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What does an HVAC Mechanic do?

By D. Jeffress
Updated: Feb 24, 2024

Mechanics who work in the complex heating, ventilation, and air conditioning (HVAC) industry play a vital role in keeping the rest of us comfortable in our homes and businesses. An HVAC mechanic can be responsible for the installation and maintenance of a wide range of commercial and residential heating and cooling equipment. An HVAC mechanic must have a strong knowledge of electrical properties, physical science, and the mechanical processes that allow HVAC systems work.

HVAC mechanics work on heat pumps, furnaces, air conditioners, refrigeration units and a number of other ventilation and heating and cooling systems. They must be knowledgeable about both gas-powered and electric devices, as well as systems which run on alternative energy sources. Because there are so many different types of systems, HVAC mechanics often specialize. Some mechanics focus on either heating or refrigeration work, while others specialize in working with either large industrial machines or smaller residential systems.

HVAC mechanics install and troubleshoot motors, fuel lines, air vents, fans, and pumps. They must be comfortable connecting electrical wires, using precision hand and power tools, and reading various gauges. An HVAC mechanic combines his or her practical knowledge with the information found in blueprints and instruction manuals to work on HVAC systems. Therefore, an HVAC mechanic must have strong reading comprehension skills and the ability to understand very detailed diagrams.

HVAC mechanics conventionally work forty hours per week, though overtime work is common. Most find employment with electrical, plumbing, or heating/air-conditioning contractors. Others may work for specialized repair shops, wholesale stores, or retail outlets. With several years of experience and a knowledge of administrative duties, an HVAC mechanic might start his or her own contracting business.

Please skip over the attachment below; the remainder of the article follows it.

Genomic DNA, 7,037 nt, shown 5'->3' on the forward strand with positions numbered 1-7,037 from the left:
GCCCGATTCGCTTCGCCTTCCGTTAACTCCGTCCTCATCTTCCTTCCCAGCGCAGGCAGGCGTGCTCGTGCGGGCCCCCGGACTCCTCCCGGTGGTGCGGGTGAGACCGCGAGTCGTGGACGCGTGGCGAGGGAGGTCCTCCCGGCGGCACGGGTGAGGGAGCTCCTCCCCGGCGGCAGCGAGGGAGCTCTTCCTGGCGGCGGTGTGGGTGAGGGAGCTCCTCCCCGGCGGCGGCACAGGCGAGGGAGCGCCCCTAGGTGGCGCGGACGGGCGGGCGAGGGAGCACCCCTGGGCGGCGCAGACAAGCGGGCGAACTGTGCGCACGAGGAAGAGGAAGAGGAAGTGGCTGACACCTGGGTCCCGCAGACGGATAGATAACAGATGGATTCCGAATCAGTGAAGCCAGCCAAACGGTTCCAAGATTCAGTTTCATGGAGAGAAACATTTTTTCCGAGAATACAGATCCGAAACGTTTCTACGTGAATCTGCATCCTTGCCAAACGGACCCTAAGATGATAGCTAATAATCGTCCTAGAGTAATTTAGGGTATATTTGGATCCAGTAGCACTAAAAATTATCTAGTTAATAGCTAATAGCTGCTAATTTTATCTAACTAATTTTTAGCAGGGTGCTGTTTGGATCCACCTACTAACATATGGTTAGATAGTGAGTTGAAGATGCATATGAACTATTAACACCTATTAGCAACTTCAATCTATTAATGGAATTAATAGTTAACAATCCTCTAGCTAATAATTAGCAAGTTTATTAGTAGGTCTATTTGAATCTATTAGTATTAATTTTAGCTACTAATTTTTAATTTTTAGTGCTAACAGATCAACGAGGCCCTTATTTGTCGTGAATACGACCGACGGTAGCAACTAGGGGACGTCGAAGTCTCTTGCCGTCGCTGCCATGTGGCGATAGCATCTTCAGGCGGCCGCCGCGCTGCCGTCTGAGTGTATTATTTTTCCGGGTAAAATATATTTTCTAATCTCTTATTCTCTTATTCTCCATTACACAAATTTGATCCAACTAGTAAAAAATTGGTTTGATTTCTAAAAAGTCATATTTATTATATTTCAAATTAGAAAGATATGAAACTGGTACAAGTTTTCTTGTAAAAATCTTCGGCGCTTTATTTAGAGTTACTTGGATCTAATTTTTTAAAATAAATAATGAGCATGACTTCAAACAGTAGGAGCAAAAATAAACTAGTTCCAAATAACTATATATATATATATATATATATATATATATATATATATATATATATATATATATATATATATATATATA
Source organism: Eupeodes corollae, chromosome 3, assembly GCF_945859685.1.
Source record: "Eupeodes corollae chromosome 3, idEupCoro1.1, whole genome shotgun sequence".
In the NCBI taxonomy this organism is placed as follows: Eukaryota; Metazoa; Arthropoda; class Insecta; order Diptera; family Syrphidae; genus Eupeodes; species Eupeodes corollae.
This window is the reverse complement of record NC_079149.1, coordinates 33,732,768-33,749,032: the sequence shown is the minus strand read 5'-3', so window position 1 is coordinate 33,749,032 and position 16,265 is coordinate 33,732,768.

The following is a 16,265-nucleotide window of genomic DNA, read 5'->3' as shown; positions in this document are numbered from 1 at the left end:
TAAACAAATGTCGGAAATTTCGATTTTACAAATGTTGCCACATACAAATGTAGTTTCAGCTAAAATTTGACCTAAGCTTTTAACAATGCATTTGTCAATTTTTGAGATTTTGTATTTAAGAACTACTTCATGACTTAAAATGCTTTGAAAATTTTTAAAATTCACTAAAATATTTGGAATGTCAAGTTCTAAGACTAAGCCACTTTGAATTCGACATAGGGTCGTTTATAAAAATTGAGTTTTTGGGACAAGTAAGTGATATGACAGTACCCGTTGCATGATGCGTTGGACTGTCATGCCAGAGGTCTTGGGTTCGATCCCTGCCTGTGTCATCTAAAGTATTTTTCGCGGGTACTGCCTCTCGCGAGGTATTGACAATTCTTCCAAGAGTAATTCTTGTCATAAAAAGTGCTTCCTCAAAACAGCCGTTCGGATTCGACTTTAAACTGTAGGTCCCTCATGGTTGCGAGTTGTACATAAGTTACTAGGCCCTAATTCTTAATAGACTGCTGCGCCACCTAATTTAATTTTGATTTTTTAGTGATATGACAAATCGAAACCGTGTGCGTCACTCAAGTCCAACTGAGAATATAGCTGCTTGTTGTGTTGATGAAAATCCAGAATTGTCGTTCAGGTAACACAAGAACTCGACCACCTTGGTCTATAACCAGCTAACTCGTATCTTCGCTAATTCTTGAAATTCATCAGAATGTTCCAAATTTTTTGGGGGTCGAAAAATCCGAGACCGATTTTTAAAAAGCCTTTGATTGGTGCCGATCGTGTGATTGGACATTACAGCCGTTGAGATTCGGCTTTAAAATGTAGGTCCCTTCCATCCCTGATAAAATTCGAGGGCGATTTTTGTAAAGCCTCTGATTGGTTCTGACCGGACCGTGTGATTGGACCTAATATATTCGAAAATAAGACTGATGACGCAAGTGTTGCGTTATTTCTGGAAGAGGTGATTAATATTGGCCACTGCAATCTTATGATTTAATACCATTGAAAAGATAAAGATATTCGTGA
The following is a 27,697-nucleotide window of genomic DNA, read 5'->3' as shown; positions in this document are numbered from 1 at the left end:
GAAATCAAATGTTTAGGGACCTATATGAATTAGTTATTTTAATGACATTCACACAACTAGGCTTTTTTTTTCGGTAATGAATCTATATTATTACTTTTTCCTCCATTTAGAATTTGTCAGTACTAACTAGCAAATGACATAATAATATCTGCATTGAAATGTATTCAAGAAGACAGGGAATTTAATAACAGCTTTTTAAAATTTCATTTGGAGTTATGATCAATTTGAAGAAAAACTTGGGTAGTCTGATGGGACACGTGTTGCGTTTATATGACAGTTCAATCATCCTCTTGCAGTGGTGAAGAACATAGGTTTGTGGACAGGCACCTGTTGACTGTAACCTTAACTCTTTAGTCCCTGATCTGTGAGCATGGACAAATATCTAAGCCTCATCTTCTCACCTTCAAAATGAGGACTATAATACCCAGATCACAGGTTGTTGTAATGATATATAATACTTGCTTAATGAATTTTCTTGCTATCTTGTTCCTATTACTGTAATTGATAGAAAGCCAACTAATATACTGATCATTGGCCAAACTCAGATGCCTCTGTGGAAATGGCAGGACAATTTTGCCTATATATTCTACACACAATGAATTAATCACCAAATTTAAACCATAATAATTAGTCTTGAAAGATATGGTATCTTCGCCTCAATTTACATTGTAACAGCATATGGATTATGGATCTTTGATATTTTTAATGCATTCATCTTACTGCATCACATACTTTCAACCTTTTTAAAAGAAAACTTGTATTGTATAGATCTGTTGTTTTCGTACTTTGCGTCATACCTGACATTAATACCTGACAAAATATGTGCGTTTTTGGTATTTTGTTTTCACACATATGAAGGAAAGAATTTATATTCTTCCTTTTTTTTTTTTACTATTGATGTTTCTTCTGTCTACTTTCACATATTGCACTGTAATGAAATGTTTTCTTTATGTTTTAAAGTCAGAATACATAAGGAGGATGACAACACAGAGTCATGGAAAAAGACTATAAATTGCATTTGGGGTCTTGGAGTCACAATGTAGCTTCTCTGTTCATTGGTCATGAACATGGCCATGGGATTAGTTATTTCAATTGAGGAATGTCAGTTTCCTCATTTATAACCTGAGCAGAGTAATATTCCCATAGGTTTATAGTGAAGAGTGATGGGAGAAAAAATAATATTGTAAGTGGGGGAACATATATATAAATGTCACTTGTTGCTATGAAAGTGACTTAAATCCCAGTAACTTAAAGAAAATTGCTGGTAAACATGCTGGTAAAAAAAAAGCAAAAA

A prospective HVAC mechanic is typically required to complete an accredited technical school program and receive practical training as an apprentice. There are several hundred vocational schools, community colleges, and online courses that offer HVAC training programs. Such programs may take anywhere from six months to two years to complete. Apprenticeships, where individuals learn from and assist accomplished HVAC mechanics, usually take one or two years.

After education and training requirements are met, an HVAC mechanic is usually required to take a licensing exam to work in a specific state or country. Special certification is not typically required, though many employers consider HVAC certification a plus. Certification tests are administered by several different accredited agencies, including HVAC Excellence and the Air-Conditioning and Refrigeration Safety Coalition.

WiseGeek is dedicated to providing accurate and trustworthy information. We carefully select reputable sources and employ a rigorous fact-checking process to maintain the highest standards. To learn more about our commitment to accuracy, read our editorial process.
Discussion Comments
By ZsaZsa56 — On Oct 04, 2012
In some areas of the US there is serious demand for HVAC technicians. This is usually true in areas that have seen rapid population growth over the last few decades. Think of Arizona or Nevada. They have a lot of new people, a lot of HVAC systems that have suddenly been built, and not enough qualified mechanics to service all of them.
By profess — On Oct 03, 2012

@truman12 - That definitely sounds interesting. How long did your training program take to complete and about how much did it cost?

By truman12 — On Oct 03, 2012
The position of HVAC mechanic will be a good paying, steady job even moving into the future. Every building in the county has climate control systems and all of them need to be serviced on a regular basis. There is no way to outsource this job or have a worker replaced by a robot.

I went through a training program two years ago and I found a job almost immediately. It pays well, offers benefits, and offers long term work prospects.

By anon141700 — On Jan 11, 2011

I'd like to work for HVAC. I have experience in that field and I have an EPA universal certificate.

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